Many people have an image that springs to mind when they hear the term “hacker”. This image is often the result of media reports about criminal activity. But: You might be surprised to hear that the world would be far worse off without hackers.
Let us preface the answer to this question by making clear that not every hacker is a criminal.
According to public perception, “hacking” and related terms often have a distinctly negative connotation. Terms such as “hack” or “hack job” are often used to describe either incompetent people with no proper formal training in a given field of work (“This guy is a complete hack!”) or to describe substandard work (“This is not a repair – this was a complete hack job!”). When used in connection with computers, the general public often associates hacking with gaining unauthorized access to computer systems, personal accounts, and computer networks or abusing digital devices – mostly either for financial gain or to cause damage. Given the media coverage, one might be forgiven to think that hackers always act in bad faith.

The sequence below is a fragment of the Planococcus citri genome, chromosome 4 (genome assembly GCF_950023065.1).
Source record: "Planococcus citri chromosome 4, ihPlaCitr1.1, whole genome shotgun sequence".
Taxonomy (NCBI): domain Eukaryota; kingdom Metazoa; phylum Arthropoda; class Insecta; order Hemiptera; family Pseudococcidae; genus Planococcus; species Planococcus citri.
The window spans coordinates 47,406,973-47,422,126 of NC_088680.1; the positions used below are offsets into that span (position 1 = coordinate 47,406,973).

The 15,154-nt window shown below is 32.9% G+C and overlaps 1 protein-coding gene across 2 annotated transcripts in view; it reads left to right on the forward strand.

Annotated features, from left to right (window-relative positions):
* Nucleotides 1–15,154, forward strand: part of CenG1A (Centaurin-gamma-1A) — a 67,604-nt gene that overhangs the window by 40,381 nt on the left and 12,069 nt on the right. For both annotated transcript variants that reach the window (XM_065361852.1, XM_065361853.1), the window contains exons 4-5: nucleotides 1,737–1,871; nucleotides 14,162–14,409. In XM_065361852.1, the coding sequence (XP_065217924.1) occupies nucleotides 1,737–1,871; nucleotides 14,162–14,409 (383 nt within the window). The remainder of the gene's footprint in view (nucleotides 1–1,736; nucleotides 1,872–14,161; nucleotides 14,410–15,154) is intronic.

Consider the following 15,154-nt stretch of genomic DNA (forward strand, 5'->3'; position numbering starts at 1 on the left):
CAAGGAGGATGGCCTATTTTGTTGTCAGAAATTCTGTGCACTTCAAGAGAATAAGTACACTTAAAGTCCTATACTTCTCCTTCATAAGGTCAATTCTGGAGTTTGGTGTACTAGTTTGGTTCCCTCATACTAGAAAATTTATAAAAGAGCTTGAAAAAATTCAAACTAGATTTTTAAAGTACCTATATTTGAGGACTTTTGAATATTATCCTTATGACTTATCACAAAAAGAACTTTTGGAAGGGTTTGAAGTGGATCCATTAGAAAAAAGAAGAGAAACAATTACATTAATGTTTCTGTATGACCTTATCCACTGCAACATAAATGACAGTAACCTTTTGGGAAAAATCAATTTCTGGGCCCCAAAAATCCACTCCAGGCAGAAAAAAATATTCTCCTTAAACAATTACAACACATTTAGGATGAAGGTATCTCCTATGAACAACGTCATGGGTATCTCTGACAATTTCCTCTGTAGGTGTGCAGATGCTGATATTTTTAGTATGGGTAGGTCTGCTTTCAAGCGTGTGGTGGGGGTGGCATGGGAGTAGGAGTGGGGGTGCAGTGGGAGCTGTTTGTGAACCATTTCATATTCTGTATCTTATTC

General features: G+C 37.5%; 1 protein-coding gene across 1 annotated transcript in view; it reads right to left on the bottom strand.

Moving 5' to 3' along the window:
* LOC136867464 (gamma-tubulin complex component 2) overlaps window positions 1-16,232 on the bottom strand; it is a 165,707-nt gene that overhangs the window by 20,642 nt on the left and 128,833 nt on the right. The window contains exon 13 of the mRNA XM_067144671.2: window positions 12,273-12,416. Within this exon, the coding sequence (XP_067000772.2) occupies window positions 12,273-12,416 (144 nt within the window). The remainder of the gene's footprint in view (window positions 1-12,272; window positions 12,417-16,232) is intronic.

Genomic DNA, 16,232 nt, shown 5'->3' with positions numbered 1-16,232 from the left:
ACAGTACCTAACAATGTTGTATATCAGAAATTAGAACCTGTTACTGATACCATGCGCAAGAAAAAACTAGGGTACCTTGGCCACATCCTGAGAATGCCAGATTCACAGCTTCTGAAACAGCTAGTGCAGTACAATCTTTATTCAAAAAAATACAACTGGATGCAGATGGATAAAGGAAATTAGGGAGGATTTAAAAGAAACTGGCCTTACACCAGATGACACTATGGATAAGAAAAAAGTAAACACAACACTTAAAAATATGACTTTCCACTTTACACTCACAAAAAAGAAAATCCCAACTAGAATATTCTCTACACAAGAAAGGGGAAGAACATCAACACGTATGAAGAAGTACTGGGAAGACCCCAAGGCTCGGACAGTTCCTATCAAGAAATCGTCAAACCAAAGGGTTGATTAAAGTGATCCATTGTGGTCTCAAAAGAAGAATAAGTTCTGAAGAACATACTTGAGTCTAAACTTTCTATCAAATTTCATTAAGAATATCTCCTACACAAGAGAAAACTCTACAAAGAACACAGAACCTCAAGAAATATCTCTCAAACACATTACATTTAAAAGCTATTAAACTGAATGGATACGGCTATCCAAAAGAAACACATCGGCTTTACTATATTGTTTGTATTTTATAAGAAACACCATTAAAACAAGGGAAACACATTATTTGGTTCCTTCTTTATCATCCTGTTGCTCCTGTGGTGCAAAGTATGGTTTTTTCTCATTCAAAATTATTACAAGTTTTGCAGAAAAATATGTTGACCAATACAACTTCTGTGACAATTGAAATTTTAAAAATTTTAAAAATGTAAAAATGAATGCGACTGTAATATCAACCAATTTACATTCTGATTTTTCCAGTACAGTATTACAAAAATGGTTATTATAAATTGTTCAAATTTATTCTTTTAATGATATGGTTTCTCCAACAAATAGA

But you would be hard pressed to find any piece of legislation that mentions “hacking”. And hackers do not necessarily act in bad faith – the opposite is often closer to the truth. So what makes a hacker? Based on our definition of hacking, a hacker is someone who uses their technical skills and knowledge to tackle a specific problem or challenge. This does not even necessarily require the involvement of computers.
Many also think that “hacker” refers to some self-taught whiz kid or a computer programmer gone rogue. Hackers are indeed often skilled at modifying computer hardware or software so it can be used in ways outside the original developers' intent. When hackers break into a computer network or system, it is called security hacking. Although hackers are usually labelled in the media as cyber criminals bent on stealing data and causing all kinds of other digital damage, the correct term for that form of illegal hacking is cracking.
The first hack that comes close remarkably to our modern definition goes back to 1903. And the reaction to it would not look out of place today, 120 years later. Are you surprised?